young soldier-in-training in the Free Aceh separatist movement
in Indonesia brandishes an AK-47. (Photo: AFP)
How illegal gun traffic holds the world hostage
The notion of arms control conjures up images of missile silos and
nuclear warheads. Yet conflicts from Colombia to Chechnya thrive on
easy access to small, portable weapons such as machine guns and rocket
launchers. The widespread availability of light but lethal arms allows
rebel groups and liberation armies to recruit children to do the dirty
work of killing. Meanwhile, superpowers and their first- and second-world
brothers in arms-making fight for market share in this lucrative trade.
Small arms are defined as pistols, rifles, machine guns, land mines,
and other weapons that can be carried by one or two people. Though
its difficult to calculate with precision how many small arms
there are in the world today, the United Nations estimates the number
to be at least 500 million.
The proliferation of small arms has been a concern in the international
community since the late 1980s. From July 9-20, the United Nations
Conference on the Illicit Trade in Small Arms and Light Weapons in
All Its Aspects will seek to develop more concrete, enforceable, preventive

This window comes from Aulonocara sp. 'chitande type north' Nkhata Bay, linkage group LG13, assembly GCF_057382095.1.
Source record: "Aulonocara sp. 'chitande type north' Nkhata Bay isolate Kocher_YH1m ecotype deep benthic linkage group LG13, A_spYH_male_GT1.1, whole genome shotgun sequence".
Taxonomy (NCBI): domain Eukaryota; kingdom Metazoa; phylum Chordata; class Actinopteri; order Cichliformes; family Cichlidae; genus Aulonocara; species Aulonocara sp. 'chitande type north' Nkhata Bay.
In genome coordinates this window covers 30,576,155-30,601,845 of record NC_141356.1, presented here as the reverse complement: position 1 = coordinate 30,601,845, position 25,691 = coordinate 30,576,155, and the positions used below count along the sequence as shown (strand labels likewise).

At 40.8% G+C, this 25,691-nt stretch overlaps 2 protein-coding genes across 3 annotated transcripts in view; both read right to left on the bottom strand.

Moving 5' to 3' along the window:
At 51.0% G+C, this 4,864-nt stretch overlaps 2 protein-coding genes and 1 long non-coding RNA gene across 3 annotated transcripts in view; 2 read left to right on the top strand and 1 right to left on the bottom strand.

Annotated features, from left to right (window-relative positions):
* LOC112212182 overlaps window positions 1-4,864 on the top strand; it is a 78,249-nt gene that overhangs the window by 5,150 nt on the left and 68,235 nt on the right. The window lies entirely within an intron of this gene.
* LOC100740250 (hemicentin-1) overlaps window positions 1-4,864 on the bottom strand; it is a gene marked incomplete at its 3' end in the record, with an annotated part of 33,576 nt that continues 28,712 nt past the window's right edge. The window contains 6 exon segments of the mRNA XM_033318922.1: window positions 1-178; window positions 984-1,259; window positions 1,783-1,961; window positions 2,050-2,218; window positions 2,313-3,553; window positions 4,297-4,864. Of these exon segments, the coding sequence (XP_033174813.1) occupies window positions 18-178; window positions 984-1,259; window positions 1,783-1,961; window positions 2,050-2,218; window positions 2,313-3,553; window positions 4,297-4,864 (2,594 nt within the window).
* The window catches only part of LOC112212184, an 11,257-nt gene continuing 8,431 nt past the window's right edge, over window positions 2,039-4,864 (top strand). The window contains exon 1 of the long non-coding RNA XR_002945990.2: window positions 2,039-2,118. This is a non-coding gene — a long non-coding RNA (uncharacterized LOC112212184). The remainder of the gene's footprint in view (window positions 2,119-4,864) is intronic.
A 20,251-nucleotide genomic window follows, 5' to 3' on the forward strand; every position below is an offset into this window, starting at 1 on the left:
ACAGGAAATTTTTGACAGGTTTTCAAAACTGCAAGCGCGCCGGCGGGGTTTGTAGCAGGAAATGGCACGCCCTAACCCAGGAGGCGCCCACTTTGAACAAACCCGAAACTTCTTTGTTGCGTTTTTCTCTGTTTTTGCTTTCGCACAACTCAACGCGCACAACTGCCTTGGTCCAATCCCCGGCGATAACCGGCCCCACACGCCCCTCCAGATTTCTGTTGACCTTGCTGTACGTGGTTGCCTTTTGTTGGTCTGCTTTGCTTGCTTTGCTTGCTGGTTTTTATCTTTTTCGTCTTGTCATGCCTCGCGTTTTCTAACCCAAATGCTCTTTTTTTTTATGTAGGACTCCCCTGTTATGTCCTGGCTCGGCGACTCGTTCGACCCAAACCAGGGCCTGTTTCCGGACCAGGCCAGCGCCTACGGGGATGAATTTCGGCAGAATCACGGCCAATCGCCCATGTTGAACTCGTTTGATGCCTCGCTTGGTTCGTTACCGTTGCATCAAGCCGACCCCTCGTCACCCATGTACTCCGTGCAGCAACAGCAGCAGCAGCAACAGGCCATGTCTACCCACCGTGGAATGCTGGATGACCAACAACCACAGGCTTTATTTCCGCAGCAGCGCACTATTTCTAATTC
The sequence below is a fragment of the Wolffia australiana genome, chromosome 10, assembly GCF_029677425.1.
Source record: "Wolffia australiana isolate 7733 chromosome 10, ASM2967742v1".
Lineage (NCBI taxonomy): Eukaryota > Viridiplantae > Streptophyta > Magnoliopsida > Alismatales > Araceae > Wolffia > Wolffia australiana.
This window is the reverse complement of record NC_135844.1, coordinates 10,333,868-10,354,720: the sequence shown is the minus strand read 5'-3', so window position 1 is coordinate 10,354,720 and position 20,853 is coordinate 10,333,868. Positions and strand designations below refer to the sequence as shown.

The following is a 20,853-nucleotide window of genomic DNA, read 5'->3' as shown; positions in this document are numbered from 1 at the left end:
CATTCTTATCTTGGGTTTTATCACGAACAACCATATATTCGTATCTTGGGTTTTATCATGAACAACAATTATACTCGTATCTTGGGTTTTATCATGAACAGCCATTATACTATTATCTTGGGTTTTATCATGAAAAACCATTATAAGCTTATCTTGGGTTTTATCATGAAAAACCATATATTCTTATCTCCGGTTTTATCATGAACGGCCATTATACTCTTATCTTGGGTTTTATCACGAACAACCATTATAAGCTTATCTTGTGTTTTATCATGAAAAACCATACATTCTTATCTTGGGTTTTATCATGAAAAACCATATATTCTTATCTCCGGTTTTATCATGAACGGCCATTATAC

strategies to try to staunch the flow of black-market small arms across
Martin Regg Cohn, of The
Toronto Star (liberal), visits a weapons market in Pakistan.
Hope for Gun Control Rests on Conference
Adele Kirsten, writing for Johannesburg's Business Day, reports
on the upcoming United Nations Conference.
Growing Up as Guerrillas
Children, equiped with light weapons, are on the front lines
of Colombia's bloody civil war. Jan McGirk reports for London's
In a special audio report from WPR partner Common
Ground, Hélène Papper speaks with Randy Rydella
senior official in the UN Department of Disarmament Affairsand
Ismail KhairatEgyptian representative to the upcoming
conferenceabout the small-arms scourge.
the transcript/Listen to the Program...
Leone: A Small-Arms Depot
World Press Review correspondent Foday B. Fofanah reports
on the lethal consequences of small arms in Sierra Leone.
For Patriotism and Profit
In an interview with Robert Fisk, of London's The
Independent (centrist), Mikhail Kalashnikov reflects
on the legacy of his invention.
East-Bloc Connections Fuel War
Oszkar Fuzes, writing for the Budapest daily Népszabadság
(left of center), untangles the international web connecting
the Odessa mafia, various governments, and the combatants in
Gun Smuggling in the Niger Delta
Apart from its acknowledged role in the oil industry, the port
town of Warri in Southern Nigeria also plays a vital unacknowledged
function: It is the hub of the gun trade in the Niger Delta.
In a Worldpress.org online exclusive, Nigeria correspondent
Babafemi Ojudu investigates.